New SpaceX Starship prototype SN10 could fly as soon as next week
SN10 and its predecessor SN9 on the launch pad in Boca Chica, Texas, in early February.
SN10 and its predecessor SN9 on the launch pad in Boca Chica, Texas, in early February.SpaceX
Just a few weeks after its predecessor SN9 flew high and then crash-landed on Texas' Gulf Coast, SN10 could try to improve on that performance, as soon as next week.
SN10 and SN9 are the latest iterations of SpaceX and Elon Musk's Starship prototypes that the company has been developing in full view from its facility in Boca Chica, Texas. Musk has promised that the next-generation rocket will be capable of revolutionary point-to-point travel around the globe, as well as to the moon, Mars and beyond. CNET Science
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Get the latest science stories from CNET every week. Over the past few years, Starship prototypes have progressed from making short, low-altitude "hops" to high-altitude flight demonstrations. The past two serial numbers, SN8 and SN9, have both flown to altitudes comparable to where commercial jets cruise, but then came in for explosive hard landings.
Musk had warned in advance of the tests that he expected such "rapid unscheduled disassembly" events to be part of the development process.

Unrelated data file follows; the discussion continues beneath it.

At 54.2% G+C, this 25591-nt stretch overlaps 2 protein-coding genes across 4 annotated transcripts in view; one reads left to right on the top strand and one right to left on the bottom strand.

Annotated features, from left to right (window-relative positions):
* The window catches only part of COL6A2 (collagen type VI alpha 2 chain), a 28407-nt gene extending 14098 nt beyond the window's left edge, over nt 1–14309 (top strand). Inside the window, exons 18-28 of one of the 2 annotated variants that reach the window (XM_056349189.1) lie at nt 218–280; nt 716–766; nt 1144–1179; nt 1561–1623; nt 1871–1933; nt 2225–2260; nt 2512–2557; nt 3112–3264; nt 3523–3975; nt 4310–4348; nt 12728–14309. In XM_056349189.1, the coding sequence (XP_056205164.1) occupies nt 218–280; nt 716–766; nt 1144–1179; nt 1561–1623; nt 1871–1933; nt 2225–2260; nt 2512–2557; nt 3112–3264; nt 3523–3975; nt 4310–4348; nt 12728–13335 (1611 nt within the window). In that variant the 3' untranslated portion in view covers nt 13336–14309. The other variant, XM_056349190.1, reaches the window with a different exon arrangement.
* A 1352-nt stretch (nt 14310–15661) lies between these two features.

SpaceX SN8 flew high and landed hard.SpaceX; CNET video capture by Jackson Ryan
Following the flight and crash landing of SN8 in December, the follow-up flight of SN9 suffered a series of delays throughout January. It was revealed that SN8 had been launched without all required approvals from the Federal Aviation Administration, and a kind of staring contest developed as the FAA then took its time to grant the launch license for SN9. In the end, the FAA was satisfied with the safety precautions for the test flight and SN9 finally flew on Feb.
2. After its fiery return to Earth that afternoon, the FAA announced it would be investigating the landing "mishap." On Friday, an FAA spokesperson said via email that the agency has closed the investigation into the landing mishap, "clearing the way for the SN10 test flight pending FAA approval of license updates."
"The SN9 vehicle failed within the bounds of the FAA safety analysis. Its unsuccessful landing and explosion did not endanger the public or property. All debris was contained within the designated hazard area.
The FAA approved the final mishap report, including the probable causes and corrective actions." So SpaceX is pressing forward with SN10. A static test firing could happen in the coming days, clearing the way for a launch sometime next week.
Check back here for updates and a livestream once SN10 is ready to fly.
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